• How does expecting to have to share information (i.e. belonging to a group) make an agent structure their world model differently? E.g. maybe only group agents even have a self, i.e. narrative about themselves. 
  • If updating other's policy is a major objective of agent communication, how does policy structure influence the structure of narratives? E.g. if policy has a directed acyclic graphical structure (Bayesian Networks/Markov Decision Processes),  is this a reason for narratives to have a similar structure?
  • An agent may have internal narratives; an agent group may have collective narratives, such as myths. In both cases it seems to lead to more cohesion, i.e. pulling in one direction; even if the narrative is "untrue" to some degree. Do narrative driven agents/groups outperform non-narrative driven agents/groups? 
  • What features do the agents' environments have to have to answer the last question with "yes"? E.g. Iterated interactions/games, complex environment, group selection, size of group (Does going from a small tribe to a society entail having a more coarse/untrue narrative? Do individuals pay an epistemological tax to belong to the hive? These questions are inspired from some of Joscha Bach's talks.)  
  • Does a "good" internal narrative (of an individual or group) do more than just compress but actually, by the agents' acting on it, do something like reduce entropy/become more true? 
  • Do stories as we tell them have an identifiable grammar that can be located in the Chomsky hierarchy roughly, similar to the grammar of sentences? If yes, and a simulation of an agent group freely developing a sentence and story grammar  was feasible, how do the agents' computational capacity, policy structure and environment impact the type of grammars they end up with?
  • How do I predict whose goals a given story serves? How do I filter out signal from noise when I have little trust in a narrator? Can I expect to successfully filter out signal without knowing the goals of a narrator? It seems information and trust level are a package deal.
  • When is motivated reasoning appropriate? It is usually in defense of more deeply held beliefs/narratives. I.e.it should be purely a group phenomenon. 
  • From a multi-modal encoder/decoder perspective: Given that you model the world in a way that allows you to tell stories better, and given a shared latent space, how is decoding some representation into a narrative structurally different from decoding it into a sequence of actions? It seems actions can be placed in the Chomsky hierarchy as well; do we perhaps use a sort of grammar templating engine (Broca's Area?) of some given complexity that has learned grammar rulesets for different domains, like (motor) actions and language?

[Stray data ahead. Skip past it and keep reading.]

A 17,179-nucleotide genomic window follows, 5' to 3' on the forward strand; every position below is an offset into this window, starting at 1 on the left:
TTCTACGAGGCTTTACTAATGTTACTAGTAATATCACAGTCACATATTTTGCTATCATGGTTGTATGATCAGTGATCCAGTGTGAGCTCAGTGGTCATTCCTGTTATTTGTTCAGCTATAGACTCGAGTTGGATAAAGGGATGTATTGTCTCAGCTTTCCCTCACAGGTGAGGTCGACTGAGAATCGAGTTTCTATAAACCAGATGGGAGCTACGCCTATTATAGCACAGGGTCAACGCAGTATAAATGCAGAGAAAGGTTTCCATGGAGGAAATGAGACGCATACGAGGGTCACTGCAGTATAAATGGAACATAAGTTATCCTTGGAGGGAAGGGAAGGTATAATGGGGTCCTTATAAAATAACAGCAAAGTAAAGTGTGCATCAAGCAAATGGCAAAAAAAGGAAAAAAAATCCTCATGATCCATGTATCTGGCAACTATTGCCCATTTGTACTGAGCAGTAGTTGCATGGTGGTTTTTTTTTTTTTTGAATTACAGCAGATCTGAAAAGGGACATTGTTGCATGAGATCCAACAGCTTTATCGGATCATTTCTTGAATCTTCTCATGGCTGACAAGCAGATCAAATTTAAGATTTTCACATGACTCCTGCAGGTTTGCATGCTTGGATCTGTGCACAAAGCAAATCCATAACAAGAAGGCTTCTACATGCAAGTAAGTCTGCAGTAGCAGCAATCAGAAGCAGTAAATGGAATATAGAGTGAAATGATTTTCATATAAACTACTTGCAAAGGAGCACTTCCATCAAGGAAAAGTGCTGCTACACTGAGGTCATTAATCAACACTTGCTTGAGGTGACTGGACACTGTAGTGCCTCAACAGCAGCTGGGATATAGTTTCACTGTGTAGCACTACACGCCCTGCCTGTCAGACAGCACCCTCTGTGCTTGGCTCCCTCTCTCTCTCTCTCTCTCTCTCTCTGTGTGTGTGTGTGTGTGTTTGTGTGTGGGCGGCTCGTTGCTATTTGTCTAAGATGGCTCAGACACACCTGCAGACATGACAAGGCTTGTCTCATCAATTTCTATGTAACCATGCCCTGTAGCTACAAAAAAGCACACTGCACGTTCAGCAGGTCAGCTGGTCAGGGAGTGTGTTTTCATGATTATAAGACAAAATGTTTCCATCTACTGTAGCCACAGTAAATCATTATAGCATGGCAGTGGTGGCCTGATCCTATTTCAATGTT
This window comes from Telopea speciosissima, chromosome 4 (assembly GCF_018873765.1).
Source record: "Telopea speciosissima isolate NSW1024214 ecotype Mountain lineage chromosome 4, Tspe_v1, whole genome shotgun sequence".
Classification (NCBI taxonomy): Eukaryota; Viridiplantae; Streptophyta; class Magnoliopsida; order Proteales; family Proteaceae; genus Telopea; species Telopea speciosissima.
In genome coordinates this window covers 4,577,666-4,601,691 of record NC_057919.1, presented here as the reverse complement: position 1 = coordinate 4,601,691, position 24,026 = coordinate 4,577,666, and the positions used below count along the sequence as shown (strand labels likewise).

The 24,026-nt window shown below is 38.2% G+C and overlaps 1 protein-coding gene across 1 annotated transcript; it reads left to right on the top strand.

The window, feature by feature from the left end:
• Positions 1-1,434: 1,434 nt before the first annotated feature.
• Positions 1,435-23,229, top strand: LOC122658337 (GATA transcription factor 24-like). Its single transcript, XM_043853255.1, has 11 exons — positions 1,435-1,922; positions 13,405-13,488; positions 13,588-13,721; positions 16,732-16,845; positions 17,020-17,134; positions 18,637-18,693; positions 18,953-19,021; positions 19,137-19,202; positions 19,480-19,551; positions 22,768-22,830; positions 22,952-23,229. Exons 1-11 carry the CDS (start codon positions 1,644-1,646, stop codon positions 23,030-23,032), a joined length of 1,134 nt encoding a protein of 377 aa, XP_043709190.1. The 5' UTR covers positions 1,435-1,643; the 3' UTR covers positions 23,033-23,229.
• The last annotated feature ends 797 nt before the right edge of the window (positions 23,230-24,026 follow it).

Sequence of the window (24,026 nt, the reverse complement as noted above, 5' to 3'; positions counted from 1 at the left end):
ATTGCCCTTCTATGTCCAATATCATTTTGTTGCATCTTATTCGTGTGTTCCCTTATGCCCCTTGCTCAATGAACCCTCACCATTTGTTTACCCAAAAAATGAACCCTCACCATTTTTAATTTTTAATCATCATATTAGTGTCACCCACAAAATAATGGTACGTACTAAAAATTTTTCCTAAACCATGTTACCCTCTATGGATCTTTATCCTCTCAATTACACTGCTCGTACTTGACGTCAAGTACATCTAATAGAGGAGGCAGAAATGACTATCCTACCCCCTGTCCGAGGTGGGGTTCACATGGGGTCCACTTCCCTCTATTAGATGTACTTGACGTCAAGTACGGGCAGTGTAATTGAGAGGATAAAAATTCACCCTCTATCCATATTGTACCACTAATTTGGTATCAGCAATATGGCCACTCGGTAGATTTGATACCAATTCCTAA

• If cooperative communication is a kind of cooperative game, what kind of game is played in different non-cooperative cases? How well do pragmatics work for each side (speaker/listener) in the case of non-cooperation of each side, and knowledge of non-cooperation?
  • How do the properties of the language which are used for communication shape the agents' narratives and policies? (Linguistic determinism, Sapir-Whorf)

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Huh, these are really interesting questions which I hadn't thought about before. Thanks.

The gaming folks are interested in formal and quasi-formal theories of narrative, which have been under investigation since the early 20th century in folklore and literary criticism. Story grammars went computtional in the 1970s. See, for example, Mark Riedl, "An Introduction to AI Story Generation", in The Gradient (2021). Then there's David Elson's Columbia U. Disserttion, Modeling Narrative Discourse, 2012 (PDF). 

Thanks for the pointers! The overviews in both sources are great. I especially like Rumelhart's Story Grammar. Though from what I gather from Mark Riedl's post is that the field is mostly about structure/grammar inherent to stories as objects that exist pretty much in a vacuum, and does not explicitly focus on making connections to some sort of models of agents that communicate using these stories.

Right. It's possible that what you're looking for doesn't exist. Though, come to think of it, you might be interested in the work that David Hays and his students (I'm one of them) did back in the 70s. Hays was interested in stories as a vehicle for defining abstract concepts, which is quite different from autonomous stories. Here's a paper that reviews some of that work: Abstract Patterns in Stories: From the intellectual legacy of David G. Hays.